in altering word size,and while the NCBI version limits
word size to 2 or 3,word size is unlimited in WU-BLAST.
The experiments employed WU-BLAST version
2.0MP-WashU [15-May-2002].All searches included the
following base parameters:B =10000000 V =10000000
Þlter = seg+xnu hspmax = 0.The B and V parameters
prevent the report formbeing truncated,the Þlter removes
low complexity sequence,and hspmax prevents the num-
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Serial BLAST searching
ber of alignments from being truncated.Those searches
using the 2-hit algorithm used hitdist = 30 for BLASTX
and hitdist =40 for TBLASTX.The TBLASTX searches
also include:nogap altscore = Ô* any-999Õ altscore=
Ôany * -999Õ.The altscore commands set the scores of
stop codons to -999,which combined with the nogap
option prevents stop codons fromappearing in alignments
(without nogap,stop codons can be skipped over by
paying a gap costs).
The query sequence used for the BLASTX experiments
was the complete genomic sequence of Saccharomyces
cerevisiae chromosome I (GenBank accession no.
NC
001133).The amino acid database was a compre-
hensive set of proteins from GenBank totaling 815 301
sequences and 251 650 683 letters.The query sequences
for the TBLASTX experiments were 500 Caenorhabditis
elegans genomic sequences each containing a single
protein-coding gene and 100 bp of ßanking sequence.
The genes were randomly chosen from among the col-
lection of more than 3000 genes that are conÞrmed by
transcripts (http://www.wormbase.org;speciÞc sequences
available from the author on request).The Caenorhab-
ditis briggsae genome used was version cb25.agp8
(http://www.sagner.ac.uk/Projects/C
briggsae).Contigs
were broken up into sequences at most 20 kb long with
2 kb overlaps.
For processing BLAST reports I used the BPlite.pmPerl
module fromthe Bioperl project (Stajich et al.,2002,http:
//www.biopoerl.org) as well as a few custom Perl scripts.
All experiments were conducted on a Sun Microsystems
V880 with four 750 MHz CPUs and 8 Gb RAM.
RESULTS
Word size and neighborhood word score
An effective way to speed up BLAST is to reduce the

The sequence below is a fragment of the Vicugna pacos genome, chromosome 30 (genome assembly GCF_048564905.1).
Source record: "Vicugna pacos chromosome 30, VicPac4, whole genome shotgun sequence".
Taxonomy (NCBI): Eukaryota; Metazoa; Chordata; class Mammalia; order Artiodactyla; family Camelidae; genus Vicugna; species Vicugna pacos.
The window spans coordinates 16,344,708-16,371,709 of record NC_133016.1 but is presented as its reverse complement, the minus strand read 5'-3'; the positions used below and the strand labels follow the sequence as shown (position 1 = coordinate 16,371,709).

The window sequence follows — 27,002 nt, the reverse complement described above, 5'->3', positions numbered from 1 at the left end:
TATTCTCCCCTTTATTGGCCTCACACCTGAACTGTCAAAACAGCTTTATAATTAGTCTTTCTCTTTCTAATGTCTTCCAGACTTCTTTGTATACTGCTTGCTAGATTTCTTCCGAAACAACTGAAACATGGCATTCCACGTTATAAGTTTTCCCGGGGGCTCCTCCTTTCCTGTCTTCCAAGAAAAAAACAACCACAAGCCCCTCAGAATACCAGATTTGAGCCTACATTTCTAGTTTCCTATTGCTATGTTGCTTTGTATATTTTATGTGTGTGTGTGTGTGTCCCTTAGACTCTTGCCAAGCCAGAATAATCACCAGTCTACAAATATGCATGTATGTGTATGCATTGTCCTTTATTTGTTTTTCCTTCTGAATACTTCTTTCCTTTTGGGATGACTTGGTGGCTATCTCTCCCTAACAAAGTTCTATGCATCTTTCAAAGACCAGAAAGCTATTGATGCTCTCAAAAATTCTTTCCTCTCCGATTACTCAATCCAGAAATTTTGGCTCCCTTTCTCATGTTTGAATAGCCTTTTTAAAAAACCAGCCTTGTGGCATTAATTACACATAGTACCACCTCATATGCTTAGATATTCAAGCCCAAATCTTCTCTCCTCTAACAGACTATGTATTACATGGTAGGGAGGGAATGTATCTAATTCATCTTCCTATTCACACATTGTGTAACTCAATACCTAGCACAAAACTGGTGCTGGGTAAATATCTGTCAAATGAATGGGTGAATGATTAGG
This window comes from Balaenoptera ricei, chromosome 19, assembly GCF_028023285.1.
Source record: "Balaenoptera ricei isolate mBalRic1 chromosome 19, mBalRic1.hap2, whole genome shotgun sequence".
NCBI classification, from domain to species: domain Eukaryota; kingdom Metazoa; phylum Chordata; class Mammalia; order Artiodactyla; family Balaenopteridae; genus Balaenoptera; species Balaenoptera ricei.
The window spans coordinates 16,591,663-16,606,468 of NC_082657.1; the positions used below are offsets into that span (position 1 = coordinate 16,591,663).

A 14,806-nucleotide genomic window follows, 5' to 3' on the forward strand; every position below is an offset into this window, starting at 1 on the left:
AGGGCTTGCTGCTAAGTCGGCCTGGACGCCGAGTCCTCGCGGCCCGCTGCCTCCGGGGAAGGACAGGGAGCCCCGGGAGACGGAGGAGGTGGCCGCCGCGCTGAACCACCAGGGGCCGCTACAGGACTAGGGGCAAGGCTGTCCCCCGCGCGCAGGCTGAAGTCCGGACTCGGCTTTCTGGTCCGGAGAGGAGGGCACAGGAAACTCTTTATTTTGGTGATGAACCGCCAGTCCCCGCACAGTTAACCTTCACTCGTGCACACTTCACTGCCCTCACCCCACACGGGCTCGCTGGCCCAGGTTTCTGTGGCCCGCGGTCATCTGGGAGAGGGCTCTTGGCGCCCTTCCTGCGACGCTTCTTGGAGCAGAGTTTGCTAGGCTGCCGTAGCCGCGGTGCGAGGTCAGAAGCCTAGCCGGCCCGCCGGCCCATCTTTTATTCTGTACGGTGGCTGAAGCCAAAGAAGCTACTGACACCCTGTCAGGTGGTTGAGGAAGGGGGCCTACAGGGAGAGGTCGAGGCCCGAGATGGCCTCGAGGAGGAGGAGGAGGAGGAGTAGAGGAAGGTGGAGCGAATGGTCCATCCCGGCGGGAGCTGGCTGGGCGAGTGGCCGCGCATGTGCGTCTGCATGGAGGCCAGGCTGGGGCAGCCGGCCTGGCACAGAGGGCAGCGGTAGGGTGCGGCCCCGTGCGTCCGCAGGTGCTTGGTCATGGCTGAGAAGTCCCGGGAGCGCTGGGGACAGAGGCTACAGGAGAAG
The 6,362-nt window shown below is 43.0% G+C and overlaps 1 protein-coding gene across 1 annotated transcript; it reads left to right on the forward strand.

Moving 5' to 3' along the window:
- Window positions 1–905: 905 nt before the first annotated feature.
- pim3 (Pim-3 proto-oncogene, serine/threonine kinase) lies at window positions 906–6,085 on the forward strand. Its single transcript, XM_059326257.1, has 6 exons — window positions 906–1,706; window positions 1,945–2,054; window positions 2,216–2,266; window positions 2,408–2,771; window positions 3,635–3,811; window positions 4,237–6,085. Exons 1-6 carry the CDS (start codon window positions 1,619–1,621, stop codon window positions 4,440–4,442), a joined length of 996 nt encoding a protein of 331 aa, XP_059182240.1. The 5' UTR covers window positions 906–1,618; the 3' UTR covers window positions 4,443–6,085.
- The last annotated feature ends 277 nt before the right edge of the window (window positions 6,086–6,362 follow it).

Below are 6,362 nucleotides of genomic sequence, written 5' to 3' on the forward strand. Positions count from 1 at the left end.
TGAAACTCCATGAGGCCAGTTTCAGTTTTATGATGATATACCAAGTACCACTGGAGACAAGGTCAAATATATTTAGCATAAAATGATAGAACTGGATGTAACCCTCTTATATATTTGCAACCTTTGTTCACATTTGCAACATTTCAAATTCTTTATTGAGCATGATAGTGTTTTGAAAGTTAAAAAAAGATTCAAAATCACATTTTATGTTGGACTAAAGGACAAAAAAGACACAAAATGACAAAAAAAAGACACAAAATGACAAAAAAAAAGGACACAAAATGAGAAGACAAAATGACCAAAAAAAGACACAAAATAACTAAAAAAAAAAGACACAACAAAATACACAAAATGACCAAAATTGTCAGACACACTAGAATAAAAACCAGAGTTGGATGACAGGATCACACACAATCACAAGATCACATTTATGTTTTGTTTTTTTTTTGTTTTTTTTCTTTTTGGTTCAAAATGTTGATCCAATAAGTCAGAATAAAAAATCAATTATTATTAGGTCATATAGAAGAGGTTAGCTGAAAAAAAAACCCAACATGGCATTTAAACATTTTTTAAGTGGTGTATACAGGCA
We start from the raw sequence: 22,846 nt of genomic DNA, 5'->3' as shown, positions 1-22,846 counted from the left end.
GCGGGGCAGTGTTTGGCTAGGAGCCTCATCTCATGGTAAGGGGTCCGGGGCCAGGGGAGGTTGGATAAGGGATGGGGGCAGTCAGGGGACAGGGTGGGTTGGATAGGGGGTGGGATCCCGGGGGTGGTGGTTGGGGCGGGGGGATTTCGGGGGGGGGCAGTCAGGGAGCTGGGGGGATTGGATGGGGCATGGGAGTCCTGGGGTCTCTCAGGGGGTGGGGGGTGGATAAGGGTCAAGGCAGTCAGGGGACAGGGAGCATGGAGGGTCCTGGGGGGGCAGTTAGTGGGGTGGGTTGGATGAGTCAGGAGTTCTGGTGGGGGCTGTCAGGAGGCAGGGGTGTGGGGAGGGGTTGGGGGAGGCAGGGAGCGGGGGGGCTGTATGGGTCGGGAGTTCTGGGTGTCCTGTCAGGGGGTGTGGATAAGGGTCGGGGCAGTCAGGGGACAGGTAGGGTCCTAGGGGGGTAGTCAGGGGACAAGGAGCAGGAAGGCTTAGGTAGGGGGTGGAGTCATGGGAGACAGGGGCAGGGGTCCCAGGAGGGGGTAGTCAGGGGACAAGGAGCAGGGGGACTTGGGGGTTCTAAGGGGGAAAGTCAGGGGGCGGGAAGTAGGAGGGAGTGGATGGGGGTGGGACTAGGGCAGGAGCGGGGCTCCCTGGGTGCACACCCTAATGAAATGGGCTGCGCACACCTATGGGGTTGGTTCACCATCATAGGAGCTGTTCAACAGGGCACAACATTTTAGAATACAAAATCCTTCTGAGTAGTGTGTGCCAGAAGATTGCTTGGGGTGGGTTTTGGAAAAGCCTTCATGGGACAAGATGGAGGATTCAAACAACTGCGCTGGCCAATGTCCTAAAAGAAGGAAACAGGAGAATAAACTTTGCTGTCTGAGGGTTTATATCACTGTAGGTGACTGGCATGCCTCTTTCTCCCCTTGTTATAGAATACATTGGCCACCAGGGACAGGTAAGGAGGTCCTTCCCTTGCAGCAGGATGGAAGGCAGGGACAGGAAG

number of alignment seeds.The most obvious way to do
this is to raise the neighborhood word score threshold,T.
For example,if using the WU-BLAST default parameters
(W=3 T=12) with BLOSUM62 scoring matrix,the
following pairs of words would all generate alignment
seeds because they all have a score of 12.The non-
matching pairs would not generate seeds if the score was
raised higher,but matching pairs always generate seeds.
Query word:AIL QEK LWP
Database word:AIL QER MWD
By setting T to a high value,such as 999,there will be
no neighborhood words,and this greatly reduces the num-
ber of seeds.Increasing W and scaling T appropriately can
also be used to reduce the number of seeds.For example,
W=4 T=16 has the same scale of 4 score units per amino
acid as the default.The reason why higher word sizes re-
duce the number of seeds is that the expected score of ran-
dompairs of amino acids is always negative,and therefore
adding another amino acid is more likely to decrease the
score than to increase it.
Table 1 shows how various combinations of W and T
affect the speed and sensitivity of a BLASTX search of
Saccharomyces cerevisiae chromosome I against a com-
prehensive amino acid database.As expected,strategies
that reduce the number of seeds increase speed at the cost
of sensitivity.For example,raising T from the default 12
to 15 makes BLASTXrun 2.7 times faster,but only 72.4%
of the alignments are found.Requiring matching words
gains a little more speed (3.9×) at the cost of more sensi-
tivity (61.1%).Scaling up to W=4 T=16 makes BLASTX
both faster (3.4×) and more sensitive (75.1%) than just
increasing T from 12 to 15,but this does not hold for
W=5 T=20 where speed is much greater (8.7×) and sen-
sitivity is much lower (53.4%).
The key to the serial strategy is apparent in the fast,
insensitive searches,such as W=5 T=20.Even though
this loses about half the alignments,nearly all (96.7%)
of the sequences are still identiÞed in the search.It
is important to note that these experiments use the
default BLOSUM62 scoring matrix,which was built from
sequences that transitively share 62%amino acid identity.